Scientists find living relative of a tortoise subspecies thought to have gone extinct in 2012 on island in the Galápagos
- A newly discovered tortoise bodes well for a supposedly extinct subspecies
- Experts say it’s a relative to a subspecies thought to have gone extinct in 2012
- A direct decedent of the subspecies may exist elsewhere on the island
- Last year, researchers made a similarly significant discovery
- They found a species thought to have gone extinct 100 years ago
A supposedly extinct species of tortoise may in fact live on .
According to researchers in the Galapagos Islands, a recently discovered tortoise bears a strong genetic link to an ancestor dubbed, ‘Lonsome George’ – the last known member of the Chelonoidis nigra abingdonii Pinta subspecies which died in 2012.
Researchers at Galapagos National Parks say the expedition – which launched last month at Wolf Volcano on Isabela Island – discovered a young, female specimen deemed ‘a high-importance find because it has a strong genetic component of the species, Chelonoidis abingdonii.’
Researchers made a surprising discovery with a tortoise that genetically resembles a species thought to have gone extinct in 2012. Pictured above is A specimen of the giant Galapagos tortoise Chelonoidis phantasticus, thought until recently to have gone extinct a century ago
They say the genetic link suggests that there could be a pure surviving member of the species hiding out on the island.
‘[She] could be a direct descendant of a pure individual, which could still be alive somewhere,’ the park said.
The species, like many species of giant tortoise, were over-hunted for their meat by European and other colonists who traveled to the Galapagos archipelago.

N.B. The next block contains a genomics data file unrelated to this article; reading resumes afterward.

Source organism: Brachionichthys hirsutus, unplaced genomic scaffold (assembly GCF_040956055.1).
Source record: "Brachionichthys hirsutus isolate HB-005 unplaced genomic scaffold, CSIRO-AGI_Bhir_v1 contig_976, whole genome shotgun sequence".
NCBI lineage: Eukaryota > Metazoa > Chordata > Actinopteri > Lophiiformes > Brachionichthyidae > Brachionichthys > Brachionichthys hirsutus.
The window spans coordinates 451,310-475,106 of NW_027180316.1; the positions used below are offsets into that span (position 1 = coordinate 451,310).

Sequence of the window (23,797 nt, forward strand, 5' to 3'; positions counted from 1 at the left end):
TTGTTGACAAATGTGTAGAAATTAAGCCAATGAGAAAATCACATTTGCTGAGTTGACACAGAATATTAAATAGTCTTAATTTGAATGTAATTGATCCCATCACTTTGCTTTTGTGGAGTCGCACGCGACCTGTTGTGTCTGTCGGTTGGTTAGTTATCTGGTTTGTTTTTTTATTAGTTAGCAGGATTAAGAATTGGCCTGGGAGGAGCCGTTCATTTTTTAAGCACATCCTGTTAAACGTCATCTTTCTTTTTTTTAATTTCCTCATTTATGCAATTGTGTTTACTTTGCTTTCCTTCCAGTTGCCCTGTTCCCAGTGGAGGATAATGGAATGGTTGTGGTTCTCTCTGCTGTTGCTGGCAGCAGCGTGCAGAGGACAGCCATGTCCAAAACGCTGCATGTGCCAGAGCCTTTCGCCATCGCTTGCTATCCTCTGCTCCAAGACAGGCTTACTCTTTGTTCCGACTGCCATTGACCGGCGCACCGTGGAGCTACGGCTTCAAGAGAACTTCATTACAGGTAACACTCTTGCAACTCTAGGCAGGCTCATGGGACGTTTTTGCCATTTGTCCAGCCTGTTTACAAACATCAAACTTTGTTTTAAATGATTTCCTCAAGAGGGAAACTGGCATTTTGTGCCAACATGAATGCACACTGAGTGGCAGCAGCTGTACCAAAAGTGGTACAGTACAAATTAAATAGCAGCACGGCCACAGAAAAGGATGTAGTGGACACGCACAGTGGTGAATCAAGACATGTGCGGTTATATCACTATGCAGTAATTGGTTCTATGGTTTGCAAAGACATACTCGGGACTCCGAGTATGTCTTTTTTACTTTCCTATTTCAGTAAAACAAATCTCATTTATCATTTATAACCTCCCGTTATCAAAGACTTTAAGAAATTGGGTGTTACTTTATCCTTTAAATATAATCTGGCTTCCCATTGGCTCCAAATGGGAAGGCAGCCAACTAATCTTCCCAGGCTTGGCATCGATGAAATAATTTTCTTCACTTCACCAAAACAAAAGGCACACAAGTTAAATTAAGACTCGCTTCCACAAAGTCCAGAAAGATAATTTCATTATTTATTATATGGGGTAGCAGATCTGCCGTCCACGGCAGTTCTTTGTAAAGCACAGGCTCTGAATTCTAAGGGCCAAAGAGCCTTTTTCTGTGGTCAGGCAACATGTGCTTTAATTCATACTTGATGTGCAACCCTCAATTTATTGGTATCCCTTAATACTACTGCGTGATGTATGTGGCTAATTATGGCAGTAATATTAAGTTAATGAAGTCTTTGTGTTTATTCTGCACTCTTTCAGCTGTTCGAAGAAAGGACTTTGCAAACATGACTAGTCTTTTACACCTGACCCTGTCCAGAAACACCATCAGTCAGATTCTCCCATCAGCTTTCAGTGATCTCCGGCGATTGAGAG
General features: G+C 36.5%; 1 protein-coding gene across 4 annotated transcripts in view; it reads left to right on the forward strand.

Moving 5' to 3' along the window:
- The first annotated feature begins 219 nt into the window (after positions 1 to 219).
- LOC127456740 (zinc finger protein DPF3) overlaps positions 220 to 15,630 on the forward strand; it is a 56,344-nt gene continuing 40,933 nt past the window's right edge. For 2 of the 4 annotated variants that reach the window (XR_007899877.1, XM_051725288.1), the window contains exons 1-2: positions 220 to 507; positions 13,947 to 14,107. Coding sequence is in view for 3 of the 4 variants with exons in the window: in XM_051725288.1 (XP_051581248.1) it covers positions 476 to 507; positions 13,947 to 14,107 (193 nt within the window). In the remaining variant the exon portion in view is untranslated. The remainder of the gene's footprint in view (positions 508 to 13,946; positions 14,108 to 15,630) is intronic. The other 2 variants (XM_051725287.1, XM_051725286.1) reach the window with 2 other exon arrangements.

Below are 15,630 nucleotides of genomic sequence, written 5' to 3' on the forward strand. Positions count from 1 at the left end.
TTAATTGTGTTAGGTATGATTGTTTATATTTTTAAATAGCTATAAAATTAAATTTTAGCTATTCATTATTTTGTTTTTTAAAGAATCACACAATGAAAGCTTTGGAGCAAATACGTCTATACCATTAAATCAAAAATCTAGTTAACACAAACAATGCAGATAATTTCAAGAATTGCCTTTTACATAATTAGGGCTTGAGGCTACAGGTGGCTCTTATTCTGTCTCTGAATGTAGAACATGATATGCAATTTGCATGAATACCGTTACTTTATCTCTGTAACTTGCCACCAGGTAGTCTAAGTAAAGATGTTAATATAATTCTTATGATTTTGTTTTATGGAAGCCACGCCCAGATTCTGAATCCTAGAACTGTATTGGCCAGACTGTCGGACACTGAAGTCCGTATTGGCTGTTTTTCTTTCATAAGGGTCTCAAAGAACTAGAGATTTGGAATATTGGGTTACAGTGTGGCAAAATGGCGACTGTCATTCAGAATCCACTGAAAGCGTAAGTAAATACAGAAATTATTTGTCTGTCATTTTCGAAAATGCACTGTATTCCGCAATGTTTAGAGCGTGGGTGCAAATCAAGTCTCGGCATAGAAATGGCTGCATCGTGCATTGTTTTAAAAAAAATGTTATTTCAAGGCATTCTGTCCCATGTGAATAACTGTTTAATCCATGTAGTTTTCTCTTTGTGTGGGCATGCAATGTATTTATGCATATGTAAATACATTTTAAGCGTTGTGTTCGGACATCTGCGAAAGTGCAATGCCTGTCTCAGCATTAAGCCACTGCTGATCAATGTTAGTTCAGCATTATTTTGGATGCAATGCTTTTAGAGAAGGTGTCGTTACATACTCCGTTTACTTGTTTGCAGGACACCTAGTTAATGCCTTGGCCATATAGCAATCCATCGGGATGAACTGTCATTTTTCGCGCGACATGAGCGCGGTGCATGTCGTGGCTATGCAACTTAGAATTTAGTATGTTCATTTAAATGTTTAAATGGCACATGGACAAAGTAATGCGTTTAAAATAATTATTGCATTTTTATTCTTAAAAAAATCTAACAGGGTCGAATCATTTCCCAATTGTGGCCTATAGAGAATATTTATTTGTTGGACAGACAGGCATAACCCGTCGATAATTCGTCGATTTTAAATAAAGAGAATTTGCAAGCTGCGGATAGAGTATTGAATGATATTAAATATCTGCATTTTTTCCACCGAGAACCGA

Park rangers and scientists from the Galapagos Conservancy say they found an additional 29 tortoises, including 11 males and 18 females, that share part of their genetic makeup with the Chelonoidis niger Floreana subspecies, which are also thought to be extinct.
Lonesome George (pictured in 2009) was roughly 100 years old when he died back in 2012 0 a loss that was thought to mark the official extinction of his species
The discovery of a potential relative to Lonesome George, is the latest sign of hope since a discovery made last year.
In 2019, a species of female giant tortoise believed to have gone extinct more than 100 years ago was spotted in the Galapagos Islands.
The sighting came during an expedition to the island of Fernandina in the western Ecuadorian region of the archipelago funded by Animal Planet for an upcoming documentary series titled ‘Extinct or Alive’.
‘Much like Lonesome George was an icon of extinction, I believe she can become an icon of wildlife hope. She’s the rarest tortoise, if not animal, in the entire world and one of the largest discoveries in the Galapagos in the last century,’ said expedition leader Forrest Galante at the time.
Scientists believe that tortoises first arrived in the Galapagos two to three million years ago after drifting 600 miles from the South American coast on vegetation rafts.
They were already large reptiles before arriving on the Islands.
Charles Darwin visited the Galapagos for five weeks on his second voyage and they appeared in his writings, playing a key role in the development of the theory of evolution.
He observed different finches on different islands but theorized they had evolved from the same species.
Differences in beak size and shape married up with the available food sources on the respective islands, birthing the theory of natural selection.
WHAT ARE THE GALAPAGOS ISLANDS?
The Galapagos islands are situated 563 miles west of mainland Ecuador, of which they are a part. They are some of the most remote land masses in the world.
There are 21 islands but only four of them are inhabited, with a population of around 25,000.
They contain more than 1,300 species found nowhere else on earth. With the islands at the intersection of three ocean currents, the sea is a mecca for marine life.
The most famous species unique to the Galapagos include the giant tortoise, marine iguana, flightless cormorant and the Galapagos penguin – the only penguin species to be found in the Northern Hemisphere.
Unesco decided to declare Galapagos a World Heritage Site In Danger in 2007 due to a boom in tourism.
Indeed, annual visitor numbers have increased from 12,000 in 1979 to more than 300,000 today.
Dozens of Galapagos species are now ‘critically endangered’.
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